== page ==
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Summary Report for:
27-4012.00 - Broadcast Technicians

Set up, operate, and maintain the electronic equipment used to transmit radio and television programs. Control audio equipment to regulate volume level and quality of sound during radio and television broadcasts. Operate transmitter to broadcast radio or television programs.

Sample of reported job titles: Master Control Operator (MCO), Broadcast Engineer, Broadcast Technician, Engineer, Board Operator, Production Assistant, Broadcast Maintenance Engineer, Broadcast Operations Engineer, Audio Engineer, Master Control Supervisor

View report: Summary  Details  Custom

Tasks  |  Tools & Technology  |  Knowledge  |  Skills  |  Abilities  |  Work Activities  |  Work Context  |  Job Zone  |  Education  |  Credentials  |  Interests  |  Work Styles  |  Work Values  |  Related Occupations  |  Wages & Employment  |  Job Openings  |  Additional Information

Tasks

  • Monitor strength, clarity, and reliability of incoming and outgoing signals, and adjust equipment as necessary to maintain quality broadcasts.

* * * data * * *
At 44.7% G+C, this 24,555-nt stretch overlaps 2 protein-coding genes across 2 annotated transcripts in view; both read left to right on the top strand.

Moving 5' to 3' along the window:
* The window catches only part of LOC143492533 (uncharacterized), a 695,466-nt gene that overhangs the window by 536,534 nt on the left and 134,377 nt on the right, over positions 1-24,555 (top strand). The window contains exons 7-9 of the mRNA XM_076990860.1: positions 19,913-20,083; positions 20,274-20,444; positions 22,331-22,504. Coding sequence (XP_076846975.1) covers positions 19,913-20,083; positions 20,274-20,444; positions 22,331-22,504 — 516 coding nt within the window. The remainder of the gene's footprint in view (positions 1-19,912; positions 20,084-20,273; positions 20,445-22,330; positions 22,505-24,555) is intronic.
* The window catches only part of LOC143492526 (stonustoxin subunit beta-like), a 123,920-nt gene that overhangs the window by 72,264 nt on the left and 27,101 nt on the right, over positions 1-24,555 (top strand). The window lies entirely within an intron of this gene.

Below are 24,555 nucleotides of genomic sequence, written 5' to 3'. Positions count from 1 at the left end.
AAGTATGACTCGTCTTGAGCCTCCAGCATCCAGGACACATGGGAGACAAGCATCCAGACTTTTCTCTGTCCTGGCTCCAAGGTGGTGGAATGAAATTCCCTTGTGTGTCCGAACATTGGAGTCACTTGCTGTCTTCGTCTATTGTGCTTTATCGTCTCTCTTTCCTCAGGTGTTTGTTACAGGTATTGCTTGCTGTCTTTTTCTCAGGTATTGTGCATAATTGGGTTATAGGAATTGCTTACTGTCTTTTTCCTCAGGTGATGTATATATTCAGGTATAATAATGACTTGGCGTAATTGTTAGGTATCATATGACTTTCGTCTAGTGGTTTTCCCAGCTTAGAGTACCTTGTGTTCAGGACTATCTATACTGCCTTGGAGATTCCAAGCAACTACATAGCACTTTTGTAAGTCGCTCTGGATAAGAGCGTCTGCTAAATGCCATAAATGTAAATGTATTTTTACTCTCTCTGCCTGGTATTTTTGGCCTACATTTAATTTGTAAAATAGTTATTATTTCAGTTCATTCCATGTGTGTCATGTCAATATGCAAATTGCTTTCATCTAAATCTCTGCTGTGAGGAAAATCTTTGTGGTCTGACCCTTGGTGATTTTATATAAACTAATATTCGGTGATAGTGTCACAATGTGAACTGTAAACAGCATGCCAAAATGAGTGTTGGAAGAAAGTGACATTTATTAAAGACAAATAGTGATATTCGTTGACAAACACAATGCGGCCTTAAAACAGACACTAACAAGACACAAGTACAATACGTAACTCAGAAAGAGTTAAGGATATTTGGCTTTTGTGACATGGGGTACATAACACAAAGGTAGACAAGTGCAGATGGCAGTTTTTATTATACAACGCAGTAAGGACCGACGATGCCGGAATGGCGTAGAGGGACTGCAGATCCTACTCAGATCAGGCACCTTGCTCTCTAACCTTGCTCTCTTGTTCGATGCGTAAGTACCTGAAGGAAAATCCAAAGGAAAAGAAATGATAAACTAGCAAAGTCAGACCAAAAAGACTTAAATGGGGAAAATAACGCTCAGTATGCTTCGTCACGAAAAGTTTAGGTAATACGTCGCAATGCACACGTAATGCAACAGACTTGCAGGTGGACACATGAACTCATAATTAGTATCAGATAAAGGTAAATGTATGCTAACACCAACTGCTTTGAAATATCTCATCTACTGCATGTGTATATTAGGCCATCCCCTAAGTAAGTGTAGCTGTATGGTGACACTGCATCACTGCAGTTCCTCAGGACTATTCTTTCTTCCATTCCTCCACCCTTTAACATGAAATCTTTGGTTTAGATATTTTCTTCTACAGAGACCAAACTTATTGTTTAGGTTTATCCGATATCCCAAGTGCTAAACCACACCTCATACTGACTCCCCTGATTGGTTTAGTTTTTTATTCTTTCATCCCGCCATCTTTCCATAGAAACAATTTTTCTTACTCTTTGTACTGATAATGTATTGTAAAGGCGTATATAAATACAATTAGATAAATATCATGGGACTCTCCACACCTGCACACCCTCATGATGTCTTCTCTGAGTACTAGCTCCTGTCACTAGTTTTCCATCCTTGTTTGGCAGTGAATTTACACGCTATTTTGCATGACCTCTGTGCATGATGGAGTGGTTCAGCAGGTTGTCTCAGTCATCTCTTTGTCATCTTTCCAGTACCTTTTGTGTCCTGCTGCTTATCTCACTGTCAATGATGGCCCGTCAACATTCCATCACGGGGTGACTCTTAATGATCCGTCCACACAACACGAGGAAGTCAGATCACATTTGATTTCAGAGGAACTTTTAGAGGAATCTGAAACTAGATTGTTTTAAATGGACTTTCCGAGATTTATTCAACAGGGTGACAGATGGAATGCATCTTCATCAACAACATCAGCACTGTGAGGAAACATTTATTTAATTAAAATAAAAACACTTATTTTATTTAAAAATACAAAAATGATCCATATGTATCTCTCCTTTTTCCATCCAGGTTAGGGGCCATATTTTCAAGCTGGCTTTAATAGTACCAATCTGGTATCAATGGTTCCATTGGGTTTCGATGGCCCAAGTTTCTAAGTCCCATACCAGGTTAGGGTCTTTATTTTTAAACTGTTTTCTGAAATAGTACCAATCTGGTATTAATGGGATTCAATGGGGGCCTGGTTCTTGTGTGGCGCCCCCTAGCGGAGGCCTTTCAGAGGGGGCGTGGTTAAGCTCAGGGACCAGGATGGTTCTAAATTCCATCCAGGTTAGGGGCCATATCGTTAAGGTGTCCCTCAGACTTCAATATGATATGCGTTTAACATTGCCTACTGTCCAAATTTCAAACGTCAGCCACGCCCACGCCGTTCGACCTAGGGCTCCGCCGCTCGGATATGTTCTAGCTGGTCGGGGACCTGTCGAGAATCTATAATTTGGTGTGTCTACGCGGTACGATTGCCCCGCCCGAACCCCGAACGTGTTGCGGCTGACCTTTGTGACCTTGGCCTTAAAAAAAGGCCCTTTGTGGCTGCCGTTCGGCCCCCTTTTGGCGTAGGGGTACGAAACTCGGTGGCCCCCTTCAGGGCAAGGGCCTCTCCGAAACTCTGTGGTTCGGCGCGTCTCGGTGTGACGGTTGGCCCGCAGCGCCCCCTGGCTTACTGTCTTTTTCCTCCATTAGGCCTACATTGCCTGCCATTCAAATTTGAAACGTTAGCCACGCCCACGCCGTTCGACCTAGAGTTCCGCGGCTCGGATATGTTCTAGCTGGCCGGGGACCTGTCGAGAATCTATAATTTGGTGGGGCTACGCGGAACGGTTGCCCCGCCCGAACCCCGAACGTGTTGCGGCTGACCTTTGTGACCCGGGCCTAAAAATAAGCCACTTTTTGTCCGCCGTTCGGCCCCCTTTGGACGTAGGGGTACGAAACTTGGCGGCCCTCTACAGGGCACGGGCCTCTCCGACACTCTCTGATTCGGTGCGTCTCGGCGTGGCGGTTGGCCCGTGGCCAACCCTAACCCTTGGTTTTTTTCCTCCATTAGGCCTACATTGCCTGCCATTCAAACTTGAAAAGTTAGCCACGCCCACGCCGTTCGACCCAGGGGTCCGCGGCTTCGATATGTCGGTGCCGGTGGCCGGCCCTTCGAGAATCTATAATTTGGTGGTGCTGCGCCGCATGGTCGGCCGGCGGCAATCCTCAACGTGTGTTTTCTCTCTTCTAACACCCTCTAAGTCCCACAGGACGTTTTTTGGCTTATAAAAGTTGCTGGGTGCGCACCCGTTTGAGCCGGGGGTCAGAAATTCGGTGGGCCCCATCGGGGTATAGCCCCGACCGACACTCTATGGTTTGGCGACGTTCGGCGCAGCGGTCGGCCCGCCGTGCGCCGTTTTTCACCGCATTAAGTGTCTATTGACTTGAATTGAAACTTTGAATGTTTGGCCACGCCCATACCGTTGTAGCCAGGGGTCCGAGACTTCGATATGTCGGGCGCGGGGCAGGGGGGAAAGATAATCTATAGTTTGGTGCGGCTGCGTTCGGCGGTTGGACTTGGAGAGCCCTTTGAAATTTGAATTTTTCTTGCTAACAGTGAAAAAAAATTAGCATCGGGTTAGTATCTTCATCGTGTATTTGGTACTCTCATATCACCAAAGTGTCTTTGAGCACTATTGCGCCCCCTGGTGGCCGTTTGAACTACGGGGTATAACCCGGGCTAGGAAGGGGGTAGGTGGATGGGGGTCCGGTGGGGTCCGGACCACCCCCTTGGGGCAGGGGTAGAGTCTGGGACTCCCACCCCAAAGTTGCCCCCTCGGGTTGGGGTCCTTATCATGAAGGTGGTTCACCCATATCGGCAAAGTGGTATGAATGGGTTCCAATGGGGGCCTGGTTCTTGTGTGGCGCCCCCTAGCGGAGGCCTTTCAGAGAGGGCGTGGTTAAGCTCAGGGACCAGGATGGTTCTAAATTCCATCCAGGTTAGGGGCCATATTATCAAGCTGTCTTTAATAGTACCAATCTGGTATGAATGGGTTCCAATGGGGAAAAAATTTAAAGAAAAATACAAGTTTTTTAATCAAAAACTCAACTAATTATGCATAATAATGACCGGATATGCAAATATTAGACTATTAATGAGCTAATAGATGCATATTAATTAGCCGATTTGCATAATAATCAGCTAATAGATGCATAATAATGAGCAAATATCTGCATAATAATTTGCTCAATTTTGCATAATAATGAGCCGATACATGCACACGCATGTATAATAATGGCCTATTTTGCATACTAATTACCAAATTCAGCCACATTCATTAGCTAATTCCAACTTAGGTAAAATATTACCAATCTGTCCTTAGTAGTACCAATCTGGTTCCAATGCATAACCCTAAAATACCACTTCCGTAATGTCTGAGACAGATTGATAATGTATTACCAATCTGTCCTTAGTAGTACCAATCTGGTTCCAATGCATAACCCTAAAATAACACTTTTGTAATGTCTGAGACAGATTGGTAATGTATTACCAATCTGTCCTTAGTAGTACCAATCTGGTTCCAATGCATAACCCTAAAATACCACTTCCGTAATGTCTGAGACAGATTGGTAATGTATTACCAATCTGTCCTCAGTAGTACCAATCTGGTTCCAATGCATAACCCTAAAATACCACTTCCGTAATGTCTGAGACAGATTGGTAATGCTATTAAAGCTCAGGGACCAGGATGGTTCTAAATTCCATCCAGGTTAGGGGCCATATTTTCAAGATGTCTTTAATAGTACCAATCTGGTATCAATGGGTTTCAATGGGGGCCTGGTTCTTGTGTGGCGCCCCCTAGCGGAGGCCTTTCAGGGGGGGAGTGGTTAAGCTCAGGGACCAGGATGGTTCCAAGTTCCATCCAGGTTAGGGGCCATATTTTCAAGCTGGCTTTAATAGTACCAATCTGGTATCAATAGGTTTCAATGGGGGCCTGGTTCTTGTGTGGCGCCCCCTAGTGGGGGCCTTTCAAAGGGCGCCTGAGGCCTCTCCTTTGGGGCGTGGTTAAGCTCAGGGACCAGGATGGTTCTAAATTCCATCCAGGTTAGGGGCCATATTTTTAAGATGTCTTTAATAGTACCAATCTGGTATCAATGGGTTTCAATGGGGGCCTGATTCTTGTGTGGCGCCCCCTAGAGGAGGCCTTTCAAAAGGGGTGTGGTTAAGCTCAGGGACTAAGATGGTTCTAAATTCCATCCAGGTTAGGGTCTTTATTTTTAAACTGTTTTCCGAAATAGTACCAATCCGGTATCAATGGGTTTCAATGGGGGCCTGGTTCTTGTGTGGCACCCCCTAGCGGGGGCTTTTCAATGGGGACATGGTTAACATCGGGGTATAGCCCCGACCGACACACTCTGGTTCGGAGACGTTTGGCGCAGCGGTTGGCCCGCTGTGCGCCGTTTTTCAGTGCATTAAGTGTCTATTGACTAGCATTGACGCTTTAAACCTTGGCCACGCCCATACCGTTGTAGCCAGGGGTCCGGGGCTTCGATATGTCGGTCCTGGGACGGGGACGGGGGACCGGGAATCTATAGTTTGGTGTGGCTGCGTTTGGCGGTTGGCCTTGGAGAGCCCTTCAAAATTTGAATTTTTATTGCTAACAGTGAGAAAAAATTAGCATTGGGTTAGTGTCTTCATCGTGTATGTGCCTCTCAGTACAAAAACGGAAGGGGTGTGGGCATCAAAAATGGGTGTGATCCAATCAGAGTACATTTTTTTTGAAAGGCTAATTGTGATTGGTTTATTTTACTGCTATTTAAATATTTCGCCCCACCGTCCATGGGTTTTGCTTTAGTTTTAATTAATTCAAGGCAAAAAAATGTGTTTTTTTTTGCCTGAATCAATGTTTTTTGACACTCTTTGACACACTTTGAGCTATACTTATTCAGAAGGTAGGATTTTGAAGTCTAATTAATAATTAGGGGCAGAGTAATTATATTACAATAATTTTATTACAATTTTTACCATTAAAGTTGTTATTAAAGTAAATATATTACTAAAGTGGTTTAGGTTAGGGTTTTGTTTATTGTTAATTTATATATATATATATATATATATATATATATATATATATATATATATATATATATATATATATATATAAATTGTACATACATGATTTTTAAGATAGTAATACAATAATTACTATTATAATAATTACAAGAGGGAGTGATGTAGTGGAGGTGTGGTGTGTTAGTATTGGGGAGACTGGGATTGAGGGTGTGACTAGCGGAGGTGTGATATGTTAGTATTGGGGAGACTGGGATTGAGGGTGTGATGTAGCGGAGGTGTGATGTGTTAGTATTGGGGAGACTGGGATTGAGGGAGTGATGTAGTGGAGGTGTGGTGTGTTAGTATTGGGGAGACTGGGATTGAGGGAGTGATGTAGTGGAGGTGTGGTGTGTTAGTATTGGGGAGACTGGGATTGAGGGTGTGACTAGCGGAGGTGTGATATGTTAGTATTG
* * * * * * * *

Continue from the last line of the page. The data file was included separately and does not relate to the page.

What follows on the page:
• Observe monitors and converse with station personnel to determine audio and video levels and to ascertain that programs are airing.
  • Monitor and log transmitter readings.
  • Report equipment problems, ensure that repairs are made, and make emergency repairs to equipment when necessary and possible.
  • Play and record broadcast programs using automation systems.
  • Control audio equipment to regulate the volume and sound quality during radio and television broadcasts.
  • Align antennae with receiving dishes to obtain the clearest signal for transmission of broadcasts from field locations.